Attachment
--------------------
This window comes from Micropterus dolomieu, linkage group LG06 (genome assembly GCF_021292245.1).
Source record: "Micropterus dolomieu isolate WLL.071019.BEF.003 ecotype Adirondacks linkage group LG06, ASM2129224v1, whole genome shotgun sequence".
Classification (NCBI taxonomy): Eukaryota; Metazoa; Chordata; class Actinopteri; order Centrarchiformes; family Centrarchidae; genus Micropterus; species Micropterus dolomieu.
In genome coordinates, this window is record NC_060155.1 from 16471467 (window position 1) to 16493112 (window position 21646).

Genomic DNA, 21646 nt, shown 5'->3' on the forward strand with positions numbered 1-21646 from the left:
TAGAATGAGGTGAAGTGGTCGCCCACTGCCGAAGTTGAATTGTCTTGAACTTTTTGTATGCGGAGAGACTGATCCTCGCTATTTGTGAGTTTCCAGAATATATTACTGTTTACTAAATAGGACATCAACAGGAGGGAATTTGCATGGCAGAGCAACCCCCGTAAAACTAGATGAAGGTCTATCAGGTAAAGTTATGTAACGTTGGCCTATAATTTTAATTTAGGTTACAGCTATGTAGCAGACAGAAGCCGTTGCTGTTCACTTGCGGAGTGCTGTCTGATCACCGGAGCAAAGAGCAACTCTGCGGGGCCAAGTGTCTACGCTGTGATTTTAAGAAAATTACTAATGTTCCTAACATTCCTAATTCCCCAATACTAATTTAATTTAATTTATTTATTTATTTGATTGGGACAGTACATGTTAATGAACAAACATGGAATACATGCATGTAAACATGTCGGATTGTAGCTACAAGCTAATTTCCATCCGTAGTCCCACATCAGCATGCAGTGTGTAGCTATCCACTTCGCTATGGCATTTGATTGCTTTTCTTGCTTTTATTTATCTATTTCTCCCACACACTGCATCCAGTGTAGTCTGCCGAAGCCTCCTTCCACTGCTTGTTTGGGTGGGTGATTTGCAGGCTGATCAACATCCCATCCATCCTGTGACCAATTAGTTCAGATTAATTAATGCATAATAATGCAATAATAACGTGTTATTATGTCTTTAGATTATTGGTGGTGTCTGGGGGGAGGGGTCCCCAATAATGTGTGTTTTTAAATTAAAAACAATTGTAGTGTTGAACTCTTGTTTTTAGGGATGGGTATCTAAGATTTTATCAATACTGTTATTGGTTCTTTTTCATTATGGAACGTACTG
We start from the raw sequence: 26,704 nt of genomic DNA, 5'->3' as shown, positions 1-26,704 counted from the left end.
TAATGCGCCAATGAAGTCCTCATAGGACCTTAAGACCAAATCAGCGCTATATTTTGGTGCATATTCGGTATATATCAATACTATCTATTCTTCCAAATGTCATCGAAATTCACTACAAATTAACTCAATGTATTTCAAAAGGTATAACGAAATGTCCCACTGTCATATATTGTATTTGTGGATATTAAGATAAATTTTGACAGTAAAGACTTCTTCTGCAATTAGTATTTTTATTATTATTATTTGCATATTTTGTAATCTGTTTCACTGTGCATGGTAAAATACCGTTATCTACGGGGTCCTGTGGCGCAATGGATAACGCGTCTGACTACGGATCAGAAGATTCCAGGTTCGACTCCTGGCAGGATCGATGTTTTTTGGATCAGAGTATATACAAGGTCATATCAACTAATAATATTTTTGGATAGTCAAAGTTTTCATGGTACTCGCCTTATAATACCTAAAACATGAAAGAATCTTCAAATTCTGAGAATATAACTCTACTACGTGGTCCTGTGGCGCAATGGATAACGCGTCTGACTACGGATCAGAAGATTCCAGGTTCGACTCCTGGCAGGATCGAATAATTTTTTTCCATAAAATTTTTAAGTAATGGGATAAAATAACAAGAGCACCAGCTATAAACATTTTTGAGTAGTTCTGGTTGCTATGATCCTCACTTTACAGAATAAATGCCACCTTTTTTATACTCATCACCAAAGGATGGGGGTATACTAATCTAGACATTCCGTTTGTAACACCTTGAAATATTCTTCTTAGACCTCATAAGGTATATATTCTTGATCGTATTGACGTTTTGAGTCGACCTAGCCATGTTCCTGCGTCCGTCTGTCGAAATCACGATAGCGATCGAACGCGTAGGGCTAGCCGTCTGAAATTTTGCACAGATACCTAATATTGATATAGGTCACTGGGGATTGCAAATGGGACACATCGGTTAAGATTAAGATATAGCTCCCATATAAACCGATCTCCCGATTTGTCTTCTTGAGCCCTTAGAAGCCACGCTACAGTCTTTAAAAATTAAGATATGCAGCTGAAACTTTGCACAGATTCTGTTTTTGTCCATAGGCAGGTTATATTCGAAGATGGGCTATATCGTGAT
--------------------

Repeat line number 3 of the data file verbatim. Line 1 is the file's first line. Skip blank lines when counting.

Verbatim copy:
Classification (NCBI taxonomy): Eukaryota; Metazoa; Chordata; class Actinopteri; order Centrarchiformes; family Centrarchidae; genus Micropterus; species Micropterus dolomieu.